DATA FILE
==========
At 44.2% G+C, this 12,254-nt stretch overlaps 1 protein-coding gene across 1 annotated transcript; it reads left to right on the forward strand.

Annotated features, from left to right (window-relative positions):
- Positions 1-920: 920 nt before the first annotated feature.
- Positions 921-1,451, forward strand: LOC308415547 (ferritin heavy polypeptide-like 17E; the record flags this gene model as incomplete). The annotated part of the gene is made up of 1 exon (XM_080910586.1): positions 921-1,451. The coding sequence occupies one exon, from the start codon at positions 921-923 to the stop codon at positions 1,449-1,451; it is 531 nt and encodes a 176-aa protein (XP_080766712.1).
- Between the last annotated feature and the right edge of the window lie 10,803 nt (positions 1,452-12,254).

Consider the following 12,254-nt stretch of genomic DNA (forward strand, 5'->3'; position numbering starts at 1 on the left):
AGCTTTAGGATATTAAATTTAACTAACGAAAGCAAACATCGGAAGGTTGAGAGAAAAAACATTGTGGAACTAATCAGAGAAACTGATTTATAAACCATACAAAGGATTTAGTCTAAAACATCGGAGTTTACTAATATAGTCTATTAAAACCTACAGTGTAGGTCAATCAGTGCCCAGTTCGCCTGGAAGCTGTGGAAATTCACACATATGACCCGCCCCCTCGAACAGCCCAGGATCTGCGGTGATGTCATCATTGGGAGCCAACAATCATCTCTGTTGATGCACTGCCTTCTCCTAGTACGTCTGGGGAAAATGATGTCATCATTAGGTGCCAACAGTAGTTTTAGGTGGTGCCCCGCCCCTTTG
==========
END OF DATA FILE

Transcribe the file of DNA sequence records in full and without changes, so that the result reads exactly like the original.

At 44.2% G+C, this 12,254-nt stretch overlaps 1 protein-coding gene across 1 annotated transcript; it reads left to right on the forward strand.

Annotated features, from left to right (window-relative positions):
- Positions 1-920: 920 nt before the first annotated feature.
- Positions 921-1,451, forward strand: LOC308415547 (ferritin heavy polypeptide-like 17E; the record flags this gene model as incomplete). The annotated part of the gene is made up of 1 exon (XM_080910586.1): positions 921-1,451. The coding sequence occupies one exon, from the start codon at positions 921-923 to the stop codon at positions 1,449-1,451; it is 531 nt and encodes a 176-aa protein (XP_080766712.1).
- Between the last annotated feature and the right edge of the window lie 10,803 nt (positions 1,452-12,254).

Consider the following 12,254-nt stretch of genomic DNA (forward strand, 5'->3'; position numbering starts at 1 on the left):
AGCTTTAGGATATTAAATTTAACTAACGAAAGCAAACATCGGAAGGTTGAGAGAAAAAACATTGTGGAACTAATCAGAGAAACTGATTTATAAACCATACAAAGGATTTAGTCTAAAACATCGGAGTTTACTAATATAGTCTATTAAAACCTACAGTGTAGGTCAATCAGTGCCCAGTTCGCCTGGAAGCTGTGGAAATTCACACATATGACCCGCCCCCTCGAACAGCCCAGGATCTGCGGTGATGTCATCATTGGGAGCCAACAATCATCTCTGTTGATGCACTGCCTTCTCCTAGTACGTCTGGGGAAAATGATGTCATCATTAGGTGCCAACAGTAGTTTTAGGTGGTGCCCCGCCCCTTTG